If the UK leaves the EU in March 2019 with ‘no deal’, will your rights in the workplace be affected?
The technical notice on this very subject explains the steps government are taking to transfer all EU legislation into UK law in time for exit, – so workers will continue to be entitled to the rights they have now – and these include annual leave, holiday pay, rest breaks, flexible working, parental leave, discrimination and harassment in the workplace.
Brexit Secretary Dominic Raab even said domestic legislation already exceeds the level of employment protection provided under EU law.
But some interested parties are not so convinced. They point to the fact that because no new requests to set up European Works Councils (bodies within a company that represent European-based employees and keep up communication between them and management) will be accepted after a no-deal Brexit, workers will lose their voice.
They also believe the lack of an alternative to EWCs could leave British workers at a disadvantage compared to their EU colleagues, because they’d be out of the loop on discussions about pay and their working conditions.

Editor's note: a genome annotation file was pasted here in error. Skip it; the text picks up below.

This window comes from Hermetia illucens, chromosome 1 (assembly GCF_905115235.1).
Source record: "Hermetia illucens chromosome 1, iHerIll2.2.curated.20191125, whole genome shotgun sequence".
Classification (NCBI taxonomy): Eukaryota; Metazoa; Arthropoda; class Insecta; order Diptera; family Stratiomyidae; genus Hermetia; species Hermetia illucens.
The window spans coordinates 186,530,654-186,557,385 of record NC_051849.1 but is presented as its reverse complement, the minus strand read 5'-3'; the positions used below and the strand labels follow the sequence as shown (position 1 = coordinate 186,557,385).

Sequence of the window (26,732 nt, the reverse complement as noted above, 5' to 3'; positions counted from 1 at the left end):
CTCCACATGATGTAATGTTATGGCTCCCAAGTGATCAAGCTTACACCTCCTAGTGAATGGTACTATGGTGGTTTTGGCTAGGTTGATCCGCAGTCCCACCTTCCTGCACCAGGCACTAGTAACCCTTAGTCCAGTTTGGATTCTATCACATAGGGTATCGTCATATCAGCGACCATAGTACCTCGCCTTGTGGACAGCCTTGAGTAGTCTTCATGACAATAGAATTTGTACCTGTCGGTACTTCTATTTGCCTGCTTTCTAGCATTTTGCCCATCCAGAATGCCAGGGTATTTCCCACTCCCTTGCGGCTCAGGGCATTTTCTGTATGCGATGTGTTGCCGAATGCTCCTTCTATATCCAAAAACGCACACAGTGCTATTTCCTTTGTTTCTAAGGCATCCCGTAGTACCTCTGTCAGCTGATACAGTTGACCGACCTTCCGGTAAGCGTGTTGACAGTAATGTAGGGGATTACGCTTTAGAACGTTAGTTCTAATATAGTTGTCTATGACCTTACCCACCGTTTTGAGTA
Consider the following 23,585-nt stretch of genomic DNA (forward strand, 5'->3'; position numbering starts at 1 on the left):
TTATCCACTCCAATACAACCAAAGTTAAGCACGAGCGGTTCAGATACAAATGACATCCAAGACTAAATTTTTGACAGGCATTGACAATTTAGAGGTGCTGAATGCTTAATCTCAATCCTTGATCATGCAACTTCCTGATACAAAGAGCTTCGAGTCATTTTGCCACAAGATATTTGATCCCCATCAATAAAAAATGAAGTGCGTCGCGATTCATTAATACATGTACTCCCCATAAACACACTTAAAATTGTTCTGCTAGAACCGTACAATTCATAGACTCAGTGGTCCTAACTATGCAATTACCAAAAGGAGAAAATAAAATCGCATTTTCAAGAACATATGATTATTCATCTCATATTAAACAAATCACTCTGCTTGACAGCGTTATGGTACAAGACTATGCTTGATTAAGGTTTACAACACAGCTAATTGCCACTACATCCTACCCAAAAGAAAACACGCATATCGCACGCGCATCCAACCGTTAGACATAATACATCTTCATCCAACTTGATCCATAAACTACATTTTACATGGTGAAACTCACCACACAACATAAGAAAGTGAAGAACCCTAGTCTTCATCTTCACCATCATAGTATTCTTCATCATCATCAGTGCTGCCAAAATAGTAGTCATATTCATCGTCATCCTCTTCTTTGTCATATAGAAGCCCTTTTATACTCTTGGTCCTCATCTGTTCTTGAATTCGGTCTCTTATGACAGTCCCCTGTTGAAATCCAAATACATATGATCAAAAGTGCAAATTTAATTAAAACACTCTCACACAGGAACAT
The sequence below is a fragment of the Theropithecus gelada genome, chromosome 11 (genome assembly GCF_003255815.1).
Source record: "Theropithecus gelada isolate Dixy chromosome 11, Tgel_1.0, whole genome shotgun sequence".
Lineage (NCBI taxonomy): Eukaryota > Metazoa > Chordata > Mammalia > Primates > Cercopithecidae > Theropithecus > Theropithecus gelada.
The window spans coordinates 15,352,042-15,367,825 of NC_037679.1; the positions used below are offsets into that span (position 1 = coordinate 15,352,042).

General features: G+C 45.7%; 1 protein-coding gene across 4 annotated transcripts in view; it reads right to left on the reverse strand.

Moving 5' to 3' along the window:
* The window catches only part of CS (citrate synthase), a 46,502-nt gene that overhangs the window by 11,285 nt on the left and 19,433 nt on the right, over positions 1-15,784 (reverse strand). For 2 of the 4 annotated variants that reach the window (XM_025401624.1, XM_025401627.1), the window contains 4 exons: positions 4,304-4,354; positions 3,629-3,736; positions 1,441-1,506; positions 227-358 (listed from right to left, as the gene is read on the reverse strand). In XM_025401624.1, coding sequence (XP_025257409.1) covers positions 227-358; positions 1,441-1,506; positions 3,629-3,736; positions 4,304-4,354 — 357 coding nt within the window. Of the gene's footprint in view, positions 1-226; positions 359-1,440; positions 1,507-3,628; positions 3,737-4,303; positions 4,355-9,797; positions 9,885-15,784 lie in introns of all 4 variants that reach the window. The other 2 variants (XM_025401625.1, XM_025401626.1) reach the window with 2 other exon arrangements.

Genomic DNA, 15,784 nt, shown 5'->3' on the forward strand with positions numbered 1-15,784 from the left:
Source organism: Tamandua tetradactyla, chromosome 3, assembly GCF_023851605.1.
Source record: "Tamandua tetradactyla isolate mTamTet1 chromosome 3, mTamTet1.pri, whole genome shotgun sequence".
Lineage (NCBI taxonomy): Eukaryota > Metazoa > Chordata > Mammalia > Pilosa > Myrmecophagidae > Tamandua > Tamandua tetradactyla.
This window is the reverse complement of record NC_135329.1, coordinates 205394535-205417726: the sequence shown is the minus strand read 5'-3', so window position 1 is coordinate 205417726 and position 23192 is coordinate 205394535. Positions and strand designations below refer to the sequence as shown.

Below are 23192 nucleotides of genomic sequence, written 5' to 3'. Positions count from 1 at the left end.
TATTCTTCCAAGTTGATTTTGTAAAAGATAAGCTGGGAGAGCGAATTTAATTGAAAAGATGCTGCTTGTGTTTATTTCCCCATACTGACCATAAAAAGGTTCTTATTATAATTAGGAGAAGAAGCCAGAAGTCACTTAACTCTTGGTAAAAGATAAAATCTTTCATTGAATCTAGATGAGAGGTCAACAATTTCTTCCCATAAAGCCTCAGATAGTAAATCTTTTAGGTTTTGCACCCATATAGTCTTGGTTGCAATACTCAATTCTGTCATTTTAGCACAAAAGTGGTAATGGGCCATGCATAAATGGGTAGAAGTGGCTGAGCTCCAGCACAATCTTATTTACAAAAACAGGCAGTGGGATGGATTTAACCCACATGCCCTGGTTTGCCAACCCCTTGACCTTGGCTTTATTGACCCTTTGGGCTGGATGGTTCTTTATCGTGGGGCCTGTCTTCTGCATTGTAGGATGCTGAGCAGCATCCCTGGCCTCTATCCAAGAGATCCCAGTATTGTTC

The government has noted, however, that there might be some implications to workers’ rights in the event of employer insolvency – i.e. employees that work in an EU country for a UK-based employer might not always be protected under the national guarantee established in that country, which could affect their ability to bring a wage claim.
Earlier this week leaked cabinet papers also suggested that some 3.8 million EU migrants who already live and work in the UK will have their current rights protected and the right to stay in Britain if there is no Brexit deal.
Food for thought all round, but what now seems certain is that employees should make themselves aware of the relevant legislation in the EU country in which they work, while UK businesses and unions with EWCs may need to review those agreements.